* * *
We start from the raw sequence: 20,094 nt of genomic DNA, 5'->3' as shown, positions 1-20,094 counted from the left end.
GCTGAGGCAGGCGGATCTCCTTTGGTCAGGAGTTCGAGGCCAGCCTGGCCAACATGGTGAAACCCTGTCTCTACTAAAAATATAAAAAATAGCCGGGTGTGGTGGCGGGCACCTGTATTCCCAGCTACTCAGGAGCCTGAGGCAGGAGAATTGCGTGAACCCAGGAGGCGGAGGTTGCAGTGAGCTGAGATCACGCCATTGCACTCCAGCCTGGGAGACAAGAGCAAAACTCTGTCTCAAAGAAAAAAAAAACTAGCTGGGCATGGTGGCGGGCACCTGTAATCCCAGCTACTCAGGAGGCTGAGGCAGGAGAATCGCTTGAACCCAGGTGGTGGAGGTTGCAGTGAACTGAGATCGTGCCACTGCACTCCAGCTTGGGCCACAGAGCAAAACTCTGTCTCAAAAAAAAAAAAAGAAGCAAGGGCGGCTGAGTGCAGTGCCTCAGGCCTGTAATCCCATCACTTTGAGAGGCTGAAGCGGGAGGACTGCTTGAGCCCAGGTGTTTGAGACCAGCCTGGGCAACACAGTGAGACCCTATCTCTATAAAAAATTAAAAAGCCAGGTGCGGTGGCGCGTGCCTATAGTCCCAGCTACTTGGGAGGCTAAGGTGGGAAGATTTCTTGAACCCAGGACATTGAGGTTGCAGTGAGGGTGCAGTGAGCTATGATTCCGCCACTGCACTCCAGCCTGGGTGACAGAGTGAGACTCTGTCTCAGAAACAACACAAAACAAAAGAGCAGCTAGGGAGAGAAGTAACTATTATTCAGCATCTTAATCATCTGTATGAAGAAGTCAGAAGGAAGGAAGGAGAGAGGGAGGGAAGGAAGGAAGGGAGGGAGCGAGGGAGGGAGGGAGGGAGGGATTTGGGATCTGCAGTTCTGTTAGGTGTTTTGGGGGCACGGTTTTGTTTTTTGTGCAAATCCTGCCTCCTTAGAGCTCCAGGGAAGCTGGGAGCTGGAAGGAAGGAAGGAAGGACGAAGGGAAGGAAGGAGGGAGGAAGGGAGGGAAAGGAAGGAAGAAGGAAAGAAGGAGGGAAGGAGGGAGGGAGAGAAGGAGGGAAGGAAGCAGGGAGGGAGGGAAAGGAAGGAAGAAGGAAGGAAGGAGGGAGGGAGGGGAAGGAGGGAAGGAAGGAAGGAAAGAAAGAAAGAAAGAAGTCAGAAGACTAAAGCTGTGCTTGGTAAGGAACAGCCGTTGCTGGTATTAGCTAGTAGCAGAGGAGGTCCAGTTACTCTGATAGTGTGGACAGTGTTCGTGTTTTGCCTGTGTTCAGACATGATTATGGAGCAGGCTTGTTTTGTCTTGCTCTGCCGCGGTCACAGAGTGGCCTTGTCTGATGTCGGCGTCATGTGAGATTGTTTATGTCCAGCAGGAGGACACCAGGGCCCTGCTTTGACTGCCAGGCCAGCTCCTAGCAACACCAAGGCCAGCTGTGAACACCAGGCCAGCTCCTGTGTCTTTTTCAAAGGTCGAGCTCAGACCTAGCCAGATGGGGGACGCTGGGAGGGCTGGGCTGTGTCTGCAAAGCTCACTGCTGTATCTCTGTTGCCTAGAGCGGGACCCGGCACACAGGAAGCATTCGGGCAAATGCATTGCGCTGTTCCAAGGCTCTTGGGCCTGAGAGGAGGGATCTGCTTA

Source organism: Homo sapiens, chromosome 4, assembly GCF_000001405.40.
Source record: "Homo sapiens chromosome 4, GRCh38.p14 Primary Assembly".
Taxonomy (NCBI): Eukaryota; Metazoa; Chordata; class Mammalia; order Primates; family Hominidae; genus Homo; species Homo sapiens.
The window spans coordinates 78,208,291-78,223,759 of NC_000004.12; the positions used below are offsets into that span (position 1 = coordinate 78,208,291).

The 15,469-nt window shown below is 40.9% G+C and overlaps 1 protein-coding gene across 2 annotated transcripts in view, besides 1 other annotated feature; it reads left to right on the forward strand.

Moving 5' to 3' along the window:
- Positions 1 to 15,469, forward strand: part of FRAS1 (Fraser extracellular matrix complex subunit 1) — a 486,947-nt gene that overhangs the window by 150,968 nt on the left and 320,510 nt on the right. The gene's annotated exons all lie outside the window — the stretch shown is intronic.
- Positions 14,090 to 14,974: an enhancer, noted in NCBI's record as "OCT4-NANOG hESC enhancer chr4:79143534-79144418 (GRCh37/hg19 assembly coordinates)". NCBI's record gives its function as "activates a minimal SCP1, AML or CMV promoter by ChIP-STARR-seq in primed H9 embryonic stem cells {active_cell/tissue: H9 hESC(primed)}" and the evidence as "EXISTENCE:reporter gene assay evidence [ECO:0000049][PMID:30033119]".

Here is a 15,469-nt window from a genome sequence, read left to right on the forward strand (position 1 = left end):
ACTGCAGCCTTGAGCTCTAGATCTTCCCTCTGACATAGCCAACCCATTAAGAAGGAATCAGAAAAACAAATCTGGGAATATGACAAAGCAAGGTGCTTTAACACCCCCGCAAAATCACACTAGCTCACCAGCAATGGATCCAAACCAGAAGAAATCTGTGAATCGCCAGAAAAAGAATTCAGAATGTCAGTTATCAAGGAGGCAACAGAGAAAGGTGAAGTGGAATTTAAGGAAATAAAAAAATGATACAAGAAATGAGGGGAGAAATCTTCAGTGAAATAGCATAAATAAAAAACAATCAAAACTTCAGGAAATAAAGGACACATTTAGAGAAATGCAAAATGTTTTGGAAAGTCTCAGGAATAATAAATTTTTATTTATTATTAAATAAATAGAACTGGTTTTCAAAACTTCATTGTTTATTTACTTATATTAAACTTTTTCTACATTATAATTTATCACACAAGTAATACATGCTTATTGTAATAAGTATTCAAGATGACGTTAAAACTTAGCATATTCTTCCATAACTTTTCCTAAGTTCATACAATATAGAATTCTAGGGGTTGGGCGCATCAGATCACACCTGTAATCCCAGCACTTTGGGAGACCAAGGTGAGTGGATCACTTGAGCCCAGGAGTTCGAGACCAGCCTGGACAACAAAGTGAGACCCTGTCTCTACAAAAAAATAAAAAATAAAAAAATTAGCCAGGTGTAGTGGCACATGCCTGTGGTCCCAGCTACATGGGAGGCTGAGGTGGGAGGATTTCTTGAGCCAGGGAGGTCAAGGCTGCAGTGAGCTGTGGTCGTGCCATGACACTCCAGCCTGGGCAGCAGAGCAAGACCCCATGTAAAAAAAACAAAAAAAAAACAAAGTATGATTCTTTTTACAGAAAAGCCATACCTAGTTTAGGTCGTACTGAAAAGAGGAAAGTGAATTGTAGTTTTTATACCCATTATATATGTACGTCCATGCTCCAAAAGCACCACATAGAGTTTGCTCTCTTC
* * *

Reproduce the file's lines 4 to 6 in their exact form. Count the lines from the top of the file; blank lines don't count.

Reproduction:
Source record: "Homo sapiens chromosome 4, GRCh38.p14 Primary Assembly".
Taxonomy (NCBI): Eukaryota; Metazoa; Chordata; class Mammalia; order Primates; family Hominidae; genus Homo; species Homo sapiens.
The window spans coordinates 78,208,291-78,223,759 of NC_000004.12; the positions used below are offsets into that span (position 1 = coordinate 78,208,291).